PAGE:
UK Union supports Polish workers

Photo: European Commission

Since Poland became part of the European Union two years ago, Polish workers have sought employment in the UK in great numbers. Officially three hundred thousand Poles have actually landed jobs there. In reality there could be twice as many. But some Poles have found out that not all British employers play by the rules. The good news for them is that the largest general union in the United Kingdom, GMB, has opened a migrant workers scheme designed to help Polish workers.

Photo: European Commission
Four years ago Paulina Tomasik, a twenty four year old, crossed the English Channel and arrived in South Hampton. Tomasik is one of close to thirty thousand Poles who live and work there now. Over the past forty eight months Tomasik has had to change employers because of illegal job practices.

"I was exploited. I was working eleven hours a day, seven days a week. This is what my friends go though now. Thank God I was able to get out of this job, learn English and get another nicer job."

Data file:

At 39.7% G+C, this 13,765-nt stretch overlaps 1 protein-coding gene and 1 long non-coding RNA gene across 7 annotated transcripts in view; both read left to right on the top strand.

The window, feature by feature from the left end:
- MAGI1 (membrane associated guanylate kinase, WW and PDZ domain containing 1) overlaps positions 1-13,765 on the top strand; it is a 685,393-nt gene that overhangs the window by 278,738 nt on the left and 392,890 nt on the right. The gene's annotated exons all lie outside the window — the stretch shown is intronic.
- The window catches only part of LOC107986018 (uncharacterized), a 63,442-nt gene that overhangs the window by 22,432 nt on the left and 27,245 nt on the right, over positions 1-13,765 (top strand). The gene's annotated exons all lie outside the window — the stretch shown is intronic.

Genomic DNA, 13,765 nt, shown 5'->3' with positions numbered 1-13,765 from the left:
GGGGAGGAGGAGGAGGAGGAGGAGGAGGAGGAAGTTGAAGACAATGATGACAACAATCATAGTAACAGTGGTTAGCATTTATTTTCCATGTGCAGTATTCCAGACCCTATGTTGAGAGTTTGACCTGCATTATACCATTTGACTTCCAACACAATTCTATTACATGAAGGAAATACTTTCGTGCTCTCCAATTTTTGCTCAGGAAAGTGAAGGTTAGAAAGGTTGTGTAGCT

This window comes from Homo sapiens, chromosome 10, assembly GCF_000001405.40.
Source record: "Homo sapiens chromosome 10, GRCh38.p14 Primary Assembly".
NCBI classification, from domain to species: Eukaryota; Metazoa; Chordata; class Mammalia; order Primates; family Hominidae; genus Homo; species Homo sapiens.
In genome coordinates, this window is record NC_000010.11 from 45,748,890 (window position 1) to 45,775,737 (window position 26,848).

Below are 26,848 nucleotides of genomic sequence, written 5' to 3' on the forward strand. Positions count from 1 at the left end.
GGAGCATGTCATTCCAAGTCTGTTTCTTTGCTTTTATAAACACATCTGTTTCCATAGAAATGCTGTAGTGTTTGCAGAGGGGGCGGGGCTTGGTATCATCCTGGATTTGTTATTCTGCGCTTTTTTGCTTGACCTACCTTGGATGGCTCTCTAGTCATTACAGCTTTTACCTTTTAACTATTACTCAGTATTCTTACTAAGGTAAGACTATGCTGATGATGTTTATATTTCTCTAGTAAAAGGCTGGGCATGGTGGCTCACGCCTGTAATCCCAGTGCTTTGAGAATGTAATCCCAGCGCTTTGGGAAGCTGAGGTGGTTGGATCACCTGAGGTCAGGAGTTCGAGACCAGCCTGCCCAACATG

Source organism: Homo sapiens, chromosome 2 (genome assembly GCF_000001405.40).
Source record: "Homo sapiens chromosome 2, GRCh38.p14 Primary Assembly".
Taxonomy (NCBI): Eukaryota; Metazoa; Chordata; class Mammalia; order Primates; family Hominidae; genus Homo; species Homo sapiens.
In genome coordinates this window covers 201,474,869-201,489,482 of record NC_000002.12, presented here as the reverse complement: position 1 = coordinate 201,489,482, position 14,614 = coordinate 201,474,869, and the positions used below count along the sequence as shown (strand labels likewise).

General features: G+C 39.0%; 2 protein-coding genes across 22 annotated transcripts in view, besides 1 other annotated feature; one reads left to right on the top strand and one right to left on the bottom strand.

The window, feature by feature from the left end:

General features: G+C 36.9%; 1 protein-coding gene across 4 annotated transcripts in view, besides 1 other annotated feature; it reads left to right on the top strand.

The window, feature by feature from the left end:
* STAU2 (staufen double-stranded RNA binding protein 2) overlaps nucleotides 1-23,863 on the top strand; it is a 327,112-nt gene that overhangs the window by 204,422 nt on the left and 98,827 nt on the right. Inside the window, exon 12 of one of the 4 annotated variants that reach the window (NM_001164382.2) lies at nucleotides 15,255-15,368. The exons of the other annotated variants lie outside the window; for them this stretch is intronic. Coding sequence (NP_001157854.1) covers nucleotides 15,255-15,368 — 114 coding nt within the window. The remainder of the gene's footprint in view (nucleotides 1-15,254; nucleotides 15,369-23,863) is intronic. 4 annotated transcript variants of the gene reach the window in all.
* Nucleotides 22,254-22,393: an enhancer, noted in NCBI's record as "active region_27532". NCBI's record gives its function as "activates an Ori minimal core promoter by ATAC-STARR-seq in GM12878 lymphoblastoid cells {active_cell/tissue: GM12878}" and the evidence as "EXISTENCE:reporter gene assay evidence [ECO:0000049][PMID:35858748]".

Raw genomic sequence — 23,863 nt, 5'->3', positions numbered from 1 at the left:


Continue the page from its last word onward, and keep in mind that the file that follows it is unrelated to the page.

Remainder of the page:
Alan Fraser from GMB General Union argues that there was a need for a branch office in South Hamptom because of the number of Polish workers there.

'There's thirty thousand Polish workers in South Hampton which is ten percent of the population there. There's a lot of abuse and a lot of exploitation. The Union are obviously able to give people support through English language lessons, lots of information on rates of work employment law, and of course the most important thing is, to negotiate with employers where ever they work in the union.'

Photo: European Commission
Dave Adcock from EU Welcome project, a migrant workers integration association, thinks that it's about time that the Poles stood up for their rights.

"Some bad employers do see Eastern European workers including the Polish workers as cheap labor and exploit them. It is really important that Polish workers get their rights and are treated the same as any other worker, because Polish people have a brilliant record and reputation as being hard workers. I've met many people who feel that they are underpaid, but they feel that they can't communicate that to their bosses. So having a trade union where they can initially speak to Polish people, but then to get the strength of the whole union behind them is going to make a difference."

GMB officials say that they plan on opening many more offices throughout the UK soon.